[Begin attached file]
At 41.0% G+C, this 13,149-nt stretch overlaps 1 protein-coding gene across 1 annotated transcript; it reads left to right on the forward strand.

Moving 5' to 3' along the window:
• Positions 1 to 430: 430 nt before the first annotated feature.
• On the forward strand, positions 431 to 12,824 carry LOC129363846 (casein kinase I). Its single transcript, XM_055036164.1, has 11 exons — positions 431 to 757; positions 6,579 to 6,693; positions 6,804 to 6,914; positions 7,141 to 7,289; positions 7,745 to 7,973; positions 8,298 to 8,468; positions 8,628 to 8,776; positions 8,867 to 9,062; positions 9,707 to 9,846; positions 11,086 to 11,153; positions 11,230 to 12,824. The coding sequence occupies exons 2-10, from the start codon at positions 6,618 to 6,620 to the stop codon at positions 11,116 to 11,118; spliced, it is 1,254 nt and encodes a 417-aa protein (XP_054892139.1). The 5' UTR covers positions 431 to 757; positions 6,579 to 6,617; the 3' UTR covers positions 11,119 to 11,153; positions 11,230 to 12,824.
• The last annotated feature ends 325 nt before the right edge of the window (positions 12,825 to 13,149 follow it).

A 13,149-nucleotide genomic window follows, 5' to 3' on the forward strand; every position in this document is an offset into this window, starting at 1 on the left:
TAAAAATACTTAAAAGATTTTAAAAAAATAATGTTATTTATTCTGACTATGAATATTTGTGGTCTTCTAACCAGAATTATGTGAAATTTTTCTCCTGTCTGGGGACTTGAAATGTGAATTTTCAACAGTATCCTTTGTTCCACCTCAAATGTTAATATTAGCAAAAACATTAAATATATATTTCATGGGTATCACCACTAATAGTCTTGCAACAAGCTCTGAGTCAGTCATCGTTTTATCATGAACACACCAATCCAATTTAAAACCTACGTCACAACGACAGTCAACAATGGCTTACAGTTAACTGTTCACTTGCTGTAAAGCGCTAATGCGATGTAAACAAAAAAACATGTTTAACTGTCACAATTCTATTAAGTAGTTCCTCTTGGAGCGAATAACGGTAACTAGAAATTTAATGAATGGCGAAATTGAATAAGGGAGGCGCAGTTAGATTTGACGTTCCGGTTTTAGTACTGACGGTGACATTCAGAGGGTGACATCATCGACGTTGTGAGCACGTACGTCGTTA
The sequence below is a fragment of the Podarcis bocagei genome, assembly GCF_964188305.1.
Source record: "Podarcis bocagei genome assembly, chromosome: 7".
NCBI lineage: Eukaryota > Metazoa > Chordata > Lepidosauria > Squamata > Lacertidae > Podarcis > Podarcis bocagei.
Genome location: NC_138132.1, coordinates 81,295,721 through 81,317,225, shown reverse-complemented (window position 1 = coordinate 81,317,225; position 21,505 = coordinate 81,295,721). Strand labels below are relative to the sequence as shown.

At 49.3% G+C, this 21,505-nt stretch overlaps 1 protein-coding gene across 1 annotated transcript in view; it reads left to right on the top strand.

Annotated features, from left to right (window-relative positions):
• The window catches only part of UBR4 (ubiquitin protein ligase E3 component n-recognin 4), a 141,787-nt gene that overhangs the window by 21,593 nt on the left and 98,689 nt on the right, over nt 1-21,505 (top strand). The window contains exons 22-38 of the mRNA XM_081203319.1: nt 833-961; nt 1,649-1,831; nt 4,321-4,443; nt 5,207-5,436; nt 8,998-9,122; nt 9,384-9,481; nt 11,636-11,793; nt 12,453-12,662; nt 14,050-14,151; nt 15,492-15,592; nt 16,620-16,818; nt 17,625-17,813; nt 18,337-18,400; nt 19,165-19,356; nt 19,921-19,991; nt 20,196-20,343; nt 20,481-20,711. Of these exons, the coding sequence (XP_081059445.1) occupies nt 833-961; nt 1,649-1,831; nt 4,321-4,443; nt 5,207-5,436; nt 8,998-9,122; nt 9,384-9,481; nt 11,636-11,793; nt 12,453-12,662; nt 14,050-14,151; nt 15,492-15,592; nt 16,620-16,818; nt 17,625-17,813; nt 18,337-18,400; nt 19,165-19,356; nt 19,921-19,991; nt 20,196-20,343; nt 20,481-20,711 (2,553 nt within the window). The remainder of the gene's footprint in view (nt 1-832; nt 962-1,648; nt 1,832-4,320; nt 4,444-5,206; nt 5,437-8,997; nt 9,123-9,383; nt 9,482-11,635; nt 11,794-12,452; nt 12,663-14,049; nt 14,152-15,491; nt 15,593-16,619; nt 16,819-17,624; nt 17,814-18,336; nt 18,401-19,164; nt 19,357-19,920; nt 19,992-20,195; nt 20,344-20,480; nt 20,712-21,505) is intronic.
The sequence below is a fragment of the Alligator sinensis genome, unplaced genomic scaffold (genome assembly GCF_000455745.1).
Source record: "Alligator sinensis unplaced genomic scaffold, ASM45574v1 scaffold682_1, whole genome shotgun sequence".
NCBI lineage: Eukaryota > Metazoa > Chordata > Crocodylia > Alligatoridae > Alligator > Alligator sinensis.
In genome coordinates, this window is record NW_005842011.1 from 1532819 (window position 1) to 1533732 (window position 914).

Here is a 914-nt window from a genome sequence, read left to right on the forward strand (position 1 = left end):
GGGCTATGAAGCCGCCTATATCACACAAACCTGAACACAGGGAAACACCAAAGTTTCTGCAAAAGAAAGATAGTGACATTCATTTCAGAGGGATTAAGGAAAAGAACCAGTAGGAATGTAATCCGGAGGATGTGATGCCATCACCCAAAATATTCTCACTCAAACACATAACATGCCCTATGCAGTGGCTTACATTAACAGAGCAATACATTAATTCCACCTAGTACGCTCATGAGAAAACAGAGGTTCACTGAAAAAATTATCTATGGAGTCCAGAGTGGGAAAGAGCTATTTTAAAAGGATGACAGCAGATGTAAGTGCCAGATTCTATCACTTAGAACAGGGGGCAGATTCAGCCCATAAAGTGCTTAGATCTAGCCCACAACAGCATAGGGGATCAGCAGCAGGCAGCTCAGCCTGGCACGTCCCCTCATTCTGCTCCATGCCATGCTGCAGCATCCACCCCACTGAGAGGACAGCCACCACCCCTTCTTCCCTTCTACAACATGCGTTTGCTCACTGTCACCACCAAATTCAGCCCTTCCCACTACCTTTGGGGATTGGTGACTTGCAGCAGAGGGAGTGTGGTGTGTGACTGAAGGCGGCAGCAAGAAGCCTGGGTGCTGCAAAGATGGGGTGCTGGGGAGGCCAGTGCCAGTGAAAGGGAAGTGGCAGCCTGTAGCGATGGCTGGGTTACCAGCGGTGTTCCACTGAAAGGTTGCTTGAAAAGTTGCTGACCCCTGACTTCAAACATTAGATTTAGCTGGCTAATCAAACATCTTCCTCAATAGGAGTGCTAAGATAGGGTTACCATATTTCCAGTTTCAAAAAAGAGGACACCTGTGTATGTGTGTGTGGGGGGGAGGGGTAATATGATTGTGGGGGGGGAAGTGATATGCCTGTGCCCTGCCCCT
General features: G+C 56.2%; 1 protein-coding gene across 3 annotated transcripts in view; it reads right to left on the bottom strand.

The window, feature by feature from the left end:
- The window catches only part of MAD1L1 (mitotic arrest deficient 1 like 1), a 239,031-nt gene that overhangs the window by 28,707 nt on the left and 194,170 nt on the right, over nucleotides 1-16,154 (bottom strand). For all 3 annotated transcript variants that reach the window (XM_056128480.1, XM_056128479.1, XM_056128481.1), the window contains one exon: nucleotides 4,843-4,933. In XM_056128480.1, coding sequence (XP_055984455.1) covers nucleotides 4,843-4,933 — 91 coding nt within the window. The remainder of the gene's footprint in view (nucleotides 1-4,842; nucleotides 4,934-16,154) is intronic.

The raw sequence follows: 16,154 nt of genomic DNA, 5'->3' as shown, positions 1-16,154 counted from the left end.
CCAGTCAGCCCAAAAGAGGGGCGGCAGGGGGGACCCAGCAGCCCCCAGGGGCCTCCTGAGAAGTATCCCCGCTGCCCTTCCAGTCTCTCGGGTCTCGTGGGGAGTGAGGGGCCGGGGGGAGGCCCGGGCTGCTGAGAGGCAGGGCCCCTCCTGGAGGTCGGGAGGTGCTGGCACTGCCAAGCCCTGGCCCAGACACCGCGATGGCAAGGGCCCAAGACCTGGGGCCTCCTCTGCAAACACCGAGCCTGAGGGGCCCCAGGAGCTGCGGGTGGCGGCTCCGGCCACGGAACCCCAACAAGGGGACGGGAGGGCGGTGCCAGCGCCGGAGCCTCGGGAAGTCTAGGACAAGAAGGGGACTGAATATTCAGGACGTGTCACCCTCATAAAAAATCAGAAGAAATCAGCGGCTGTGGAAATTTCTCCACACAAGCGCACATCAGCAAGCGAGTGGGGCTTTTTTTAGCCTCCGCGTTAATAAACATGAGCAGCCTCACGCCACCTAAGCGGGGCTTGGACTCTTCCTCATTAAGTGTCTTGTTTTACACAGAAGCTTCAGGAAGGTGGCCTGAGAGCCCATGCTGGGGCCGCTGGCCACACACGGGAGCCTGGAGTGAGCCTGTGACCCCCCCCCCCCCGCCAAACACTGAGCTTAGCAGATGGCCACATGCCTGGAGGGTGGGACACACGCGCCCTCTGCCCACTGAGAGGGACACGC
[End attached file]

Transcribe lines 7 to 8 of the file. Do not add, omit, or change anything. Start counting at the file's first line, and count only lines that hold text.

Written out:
TAAAAATACTTAAAAGATTTTAAAAAAATAATGTTATTTATTCTGACTATGAATATTTGTGGTCTTCTAACCAGAATTATGTGAAATTTTTCTCCTGTCTGGGGACTTGAAATGTGAATTTTCAACAGTATCCTTTGTTCCACCTCAAATGTTAATATTAGCAAAAACATTAAATATATATTTCATGGGTATCACCACTAATAGTCTTGCAACAAGCTCTGAGTCAGTCATCGTTTTATCATGAACACACCAATCCAATTTAAAACCTACGTCACAACGACAGTCAACAATGGCTTACAGTTAACTGTTCACTTGCTGTAAAGCGCTAATGCGATGTAAACAAAAAAACATGTTTAACTGTCACAATTCTATTAAGTAGTTCCTCTTGGAGCGAATAACGGTAACTAGAAATTTAATGAATGGCGAAATTGAATAAGGGAGGCGCAGTTAGATTTGACGTTCCGGTTTTAGTACTGACGGTGACATTCAGAGGGTGACATCATCGACGTTGTGAGCACGTACGTCGTTA
The sequence below is a fragment of the Podarcis bocagei genome, assembly GCF_964188305.1.